The packaging for a Transformer is so much more to most of us than just a container for the toy we’re after and a pretty picture or two designed to entice us. As collectors we don’t usually need the box artwork to do any talking, we already know what’s inside and have made our decision, even moreso with newer product than vintage. But Transformers artwork, those beautiful depictions of our beloved characters and toys, speak to us and capture our imagination leaving a lasting impression through the decades, a fact demonstrated clearly by Jim Sorenson’s upcoming book on vintage Transformers box artwork “Transformers Legacy“.
Last week we started this 2-piece tour of original Hasbro Alternators box artwork explaining the appeal of collecting such items and what makes them special. Things like unobstructed artistic features, full-size character portrayals not yet cropped for mass printing on boxes and the uniqueness of having the actual source of all that printed artwork and packaging were discussed. This week we conclude our tour of Alternators artwork this with a look at a few more choice bits of original packaging art and their significance…
One of the most interesting aspects of the Hasbro Alternators toy line was the fact that a number of popular characters were released twice in different packaging; first in larger red boxes and then in the slightly smaller bubble-type packaging. While this created a slight problem with uniformity of display for Alternators, it did offer collectors a chance to have two different portrayals of popular characters like Meister (Jazz), Tracks and Prowl, often by different Hasbro artists. The first release Alternators Meister seen above in the red box had its artwork produced by Alex Milne, and the later bubble box version had its artwork drawn by Marcelo Matere.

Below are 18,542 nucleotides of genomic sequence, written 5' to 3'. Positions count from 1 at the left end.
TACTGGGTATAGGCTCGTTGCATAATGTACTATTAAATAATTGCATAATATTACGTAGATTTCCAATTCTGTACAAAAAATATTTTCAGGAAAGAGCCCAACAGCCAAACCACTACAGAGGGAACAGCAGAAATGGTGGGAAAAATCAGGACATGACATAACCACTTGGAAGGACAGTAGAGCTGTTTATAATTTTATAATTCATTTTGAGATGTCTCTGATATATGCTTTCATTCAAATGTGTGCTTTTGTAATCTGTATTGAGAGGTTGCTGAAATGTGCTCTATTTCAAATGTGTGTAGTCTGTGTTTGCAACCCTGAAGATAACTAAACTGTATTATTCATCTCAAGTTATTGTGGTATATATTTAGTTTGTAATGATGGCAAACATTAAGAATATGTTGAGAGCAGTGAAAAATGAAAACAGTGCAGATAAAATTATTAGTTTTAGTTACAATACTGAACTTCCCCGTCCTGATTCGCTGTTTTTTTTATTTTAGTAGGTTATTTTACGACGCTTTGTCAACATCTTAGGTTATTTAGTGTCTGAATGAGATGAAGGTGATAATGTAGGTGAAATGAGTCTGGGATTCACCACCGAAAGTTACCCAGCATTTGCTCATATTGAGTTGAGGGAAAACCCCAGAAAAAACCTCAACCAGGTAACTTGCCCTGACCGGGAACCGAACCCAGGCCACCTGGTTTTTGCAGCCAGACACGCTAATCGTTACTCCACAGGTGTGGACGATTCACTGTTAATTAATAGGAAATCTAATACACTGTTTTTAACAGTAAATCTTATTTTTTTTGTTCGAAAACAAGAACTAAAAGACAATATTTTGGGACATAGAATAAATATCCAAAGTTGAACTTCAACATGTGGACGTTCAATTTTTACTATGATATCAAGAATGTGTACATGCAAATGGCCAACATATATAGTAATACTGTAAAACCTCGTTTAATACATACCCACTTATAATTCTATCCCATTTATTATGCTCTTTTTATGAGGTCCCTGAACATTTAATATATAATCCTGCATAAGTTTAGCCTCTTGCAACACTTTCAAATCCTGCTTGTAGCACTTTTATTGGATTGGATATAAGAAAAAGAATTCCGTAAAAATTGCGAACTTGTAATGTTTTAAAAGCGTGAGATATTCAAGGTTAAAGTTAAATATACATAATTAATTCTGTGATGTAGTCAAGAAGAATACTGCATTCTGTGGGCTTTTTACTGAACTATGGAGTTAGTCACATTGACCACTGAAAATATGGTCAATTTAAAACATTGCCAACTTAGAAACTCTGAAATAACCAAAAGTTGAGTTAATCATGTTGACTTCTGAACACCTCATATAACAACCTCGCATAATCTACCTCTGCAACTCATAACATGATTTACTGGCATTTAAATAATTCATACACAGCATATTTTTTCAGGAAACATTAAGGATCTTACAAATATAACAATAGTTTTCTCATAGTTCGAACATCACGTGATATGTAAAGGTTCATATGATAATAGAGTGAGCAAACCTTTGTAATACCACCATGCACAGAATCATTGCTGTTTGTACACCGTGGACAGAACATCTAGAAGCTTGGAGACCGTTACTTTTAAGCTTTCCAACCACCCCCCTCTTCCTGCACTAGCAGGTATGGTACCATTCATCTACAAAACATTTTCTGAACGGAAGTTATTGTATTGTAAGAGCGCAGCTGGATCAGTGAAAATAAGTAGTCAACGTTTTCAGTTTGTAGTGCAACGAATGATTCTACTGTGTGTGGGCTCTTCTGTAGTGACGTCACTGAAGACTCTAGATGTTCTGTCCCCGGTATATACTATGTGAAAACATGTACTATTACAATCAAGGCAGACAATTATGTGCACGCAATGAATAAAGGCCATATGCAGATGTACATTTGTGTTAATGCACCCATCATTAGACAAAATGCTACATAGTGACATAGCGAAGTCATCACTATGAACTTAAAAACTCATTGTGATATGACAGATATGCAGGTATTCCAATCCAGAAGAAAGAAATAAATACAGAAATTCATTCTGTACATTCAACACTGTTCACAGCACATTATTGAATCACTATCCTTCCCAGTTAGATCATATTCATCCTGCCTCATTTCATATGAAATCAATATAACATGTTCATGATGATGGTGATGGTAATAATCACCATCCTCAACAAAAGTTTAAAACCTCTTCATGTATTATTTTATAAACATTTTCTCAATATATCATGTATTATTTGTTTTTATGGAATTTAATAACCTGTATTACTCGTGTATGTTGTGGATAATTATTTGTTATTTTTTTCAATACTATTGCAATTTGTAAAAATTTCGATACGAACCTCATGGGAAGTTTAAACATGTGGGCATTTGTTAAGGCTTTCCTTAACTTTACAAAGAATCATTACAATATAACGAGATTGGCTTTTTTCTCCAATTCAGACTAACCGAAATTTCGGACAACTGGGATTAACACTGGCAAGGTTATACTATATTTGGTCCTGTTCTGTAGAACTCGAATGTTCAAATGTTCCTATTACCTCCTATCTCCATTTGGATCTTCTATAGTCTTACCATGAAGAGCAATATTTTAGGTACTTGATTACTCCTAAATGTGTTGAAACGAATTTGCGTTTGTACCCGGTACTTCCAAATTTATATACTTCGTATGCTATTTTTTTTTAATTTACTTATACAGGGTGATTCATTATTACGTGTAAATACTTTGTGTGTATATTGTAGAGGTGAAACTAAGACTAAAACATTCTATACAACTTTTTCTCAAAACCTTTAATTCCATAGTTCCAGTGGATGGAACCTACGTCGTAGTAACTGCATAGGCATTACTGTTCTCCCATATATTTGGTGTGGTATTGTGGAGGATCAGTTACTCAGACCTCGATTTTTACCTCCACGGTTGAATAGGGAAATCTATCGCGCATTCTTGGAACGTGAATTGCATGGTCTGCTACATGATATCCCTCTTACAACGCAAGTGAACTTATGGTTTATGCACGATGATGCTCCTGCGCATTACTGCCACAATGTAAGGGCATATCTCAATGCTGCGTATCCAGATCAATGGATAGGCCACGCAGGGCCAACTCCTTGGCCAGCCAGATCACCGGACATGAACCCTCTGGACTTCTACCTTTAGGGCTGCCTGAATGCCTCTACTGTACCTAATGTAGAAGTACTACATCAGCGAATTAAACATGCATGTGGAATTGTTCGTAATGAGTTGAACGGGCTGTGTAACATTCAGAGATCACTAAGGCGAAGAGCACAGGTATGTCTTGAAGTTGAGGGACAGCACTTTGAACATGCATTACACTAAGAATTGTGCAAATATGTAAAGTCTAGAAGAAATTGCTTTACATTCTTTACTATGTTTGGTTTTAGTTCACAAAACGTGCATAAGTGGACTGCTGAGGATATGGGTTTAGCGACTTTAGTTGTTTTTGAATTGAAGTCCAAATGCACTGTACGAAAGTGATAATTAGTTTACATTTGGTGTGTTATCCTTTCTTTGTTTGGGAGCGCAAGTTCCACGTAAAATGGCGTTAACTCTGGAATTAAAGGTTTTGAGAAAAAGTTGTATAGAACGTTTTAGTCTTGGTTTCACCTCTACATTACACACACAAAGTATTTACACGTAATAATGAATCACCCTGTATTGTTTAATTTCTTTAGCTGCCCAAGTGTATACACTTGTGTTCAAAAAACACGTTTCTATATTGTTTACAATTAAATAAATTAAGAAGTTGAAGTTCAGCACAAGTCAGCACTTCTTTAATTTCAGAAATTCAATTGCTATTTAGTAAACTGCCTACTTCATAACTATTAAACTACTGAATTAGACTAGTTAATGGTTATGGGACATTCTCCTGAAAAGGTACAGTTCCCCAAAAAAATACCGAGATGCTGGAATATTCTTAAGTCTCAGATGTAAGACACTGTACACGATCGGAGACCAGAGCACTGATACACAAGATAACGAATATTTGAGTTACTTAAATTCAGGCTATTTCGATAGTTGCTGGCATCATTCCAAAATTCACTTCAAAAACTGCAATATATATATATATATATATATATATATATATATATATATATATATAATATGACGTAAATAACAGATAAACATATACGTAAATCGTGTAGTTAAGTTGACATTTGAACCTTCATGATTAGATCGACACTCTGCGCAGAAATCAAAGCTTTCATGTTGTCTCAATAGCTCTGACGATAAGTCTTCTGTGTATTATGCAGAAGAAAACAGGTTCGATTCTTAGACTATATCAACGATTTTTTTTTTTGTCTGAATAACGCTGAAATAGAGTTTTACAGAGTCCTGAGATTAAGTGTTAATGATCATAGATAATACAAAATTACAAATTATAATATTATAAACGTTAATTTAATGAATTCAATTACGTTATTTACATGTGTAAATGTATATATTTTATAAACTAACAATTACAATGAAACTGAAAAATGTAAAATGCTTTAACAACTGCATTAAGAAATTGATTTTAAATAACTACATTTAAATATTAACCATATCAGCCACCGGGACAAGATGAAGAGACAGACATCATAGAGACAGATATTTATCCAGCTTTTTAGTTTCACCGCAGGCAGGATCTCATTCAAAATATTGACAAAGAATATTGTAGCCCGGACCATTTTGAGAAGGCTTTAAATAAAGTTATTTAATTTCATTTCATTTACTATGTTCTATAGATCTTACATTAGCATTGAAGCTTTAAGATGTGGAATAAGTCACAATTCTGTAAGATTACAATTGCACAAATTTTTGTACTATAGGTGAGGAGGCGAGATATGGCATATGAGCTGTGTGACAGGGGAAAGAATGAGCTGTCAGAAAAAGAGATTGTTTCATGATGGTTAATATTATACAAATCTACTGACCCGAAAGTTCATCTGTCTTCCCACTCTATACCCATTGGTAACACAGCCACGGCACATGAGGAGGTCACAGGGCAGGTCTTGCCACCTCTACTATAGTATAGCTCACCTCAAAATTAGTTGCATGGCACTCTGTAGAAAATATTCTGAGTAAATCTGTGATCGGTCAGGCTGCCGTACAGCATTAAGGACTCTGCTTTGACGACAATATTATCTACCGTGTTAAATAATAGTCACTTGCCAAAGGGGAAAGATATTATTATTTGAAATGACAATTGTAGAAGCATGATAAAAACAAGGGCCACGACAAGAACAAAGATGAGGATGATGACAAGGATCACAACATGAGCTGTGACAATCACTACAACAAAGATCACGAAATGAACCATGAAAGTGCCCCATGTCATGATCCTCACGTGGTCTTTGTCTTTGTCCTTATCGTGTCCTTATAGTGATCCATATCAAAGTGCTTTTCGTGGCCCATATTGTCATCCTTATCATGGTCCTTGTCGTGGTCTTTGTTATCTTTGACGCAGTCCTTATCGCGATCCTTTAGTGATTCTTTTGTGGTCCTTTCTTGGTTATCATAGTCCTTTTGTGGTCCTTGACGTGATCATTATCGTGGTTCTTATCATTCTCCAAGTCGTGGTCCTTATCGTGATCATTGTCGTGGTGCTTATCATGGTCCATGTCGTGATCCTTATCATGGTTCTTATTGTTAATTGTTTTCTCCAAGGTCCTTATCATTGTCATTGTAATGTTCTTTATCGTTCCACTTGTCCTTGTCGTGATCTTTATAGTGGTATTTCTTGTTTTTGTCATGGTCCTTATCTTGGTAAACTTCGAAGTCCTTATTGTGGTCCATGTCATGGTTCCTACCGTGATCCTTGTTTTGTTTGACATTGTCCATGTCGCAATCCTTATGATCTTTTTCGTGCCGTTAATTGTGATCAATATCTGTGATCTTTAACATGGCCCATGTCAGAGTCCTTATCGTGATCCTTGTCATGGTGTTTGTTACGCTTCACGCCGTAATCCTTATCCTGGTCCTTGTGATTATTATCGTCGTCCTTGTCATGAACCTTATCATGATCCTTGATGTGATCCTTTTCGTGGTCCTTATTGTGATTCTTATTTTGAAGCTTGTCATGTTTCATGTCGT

The later bubble box releases all had a very similar style to them and Matere was quite restricted in terms of pose and angle, Meister’s artwork (see first picture in article) even showing him smiling similar to Autobot Skids. Compare this with Alex Milne’s much more ‘serious’ interpretation of Meister and you can clearly see the difference in approach to the same character, a feature and contrast that is much easier to enjoy and appreciate when looking at the original artwork itself instead of the smaller packaging prints. Other things that make comparing these pieces of stunning original Alternators Meister art interesting include just how comparatively little of the full-size red box drawing is cropped (Red box Meister’s left foot being the only real casualty) as opposed to bubble box Meister’s left door-wing, left knee and right thigh all being cut, a surprise in a way since you’d expect the red box artwork to have undergone more cropping. The later addition of Autobot symbols to the final versions is also interesting.
The bubble box Alternators Sunstreaker is a special case in that it’s one of my absolute favourite pieces of original artwork. This is not specifically due to the actual drawing being what I consider to be the best of all the ones I have collected, but it’s one of the finer ones. What I like about it is that, similar to Matere’s Alternators Mirage, Sunstreaker has a fierce look about him which is greatly suited to his warrior nature. The G1 Sunstreaker mould has also always had a particularly gorgeous head sculpt which the Alternator and its associated artwork do powerful justice to.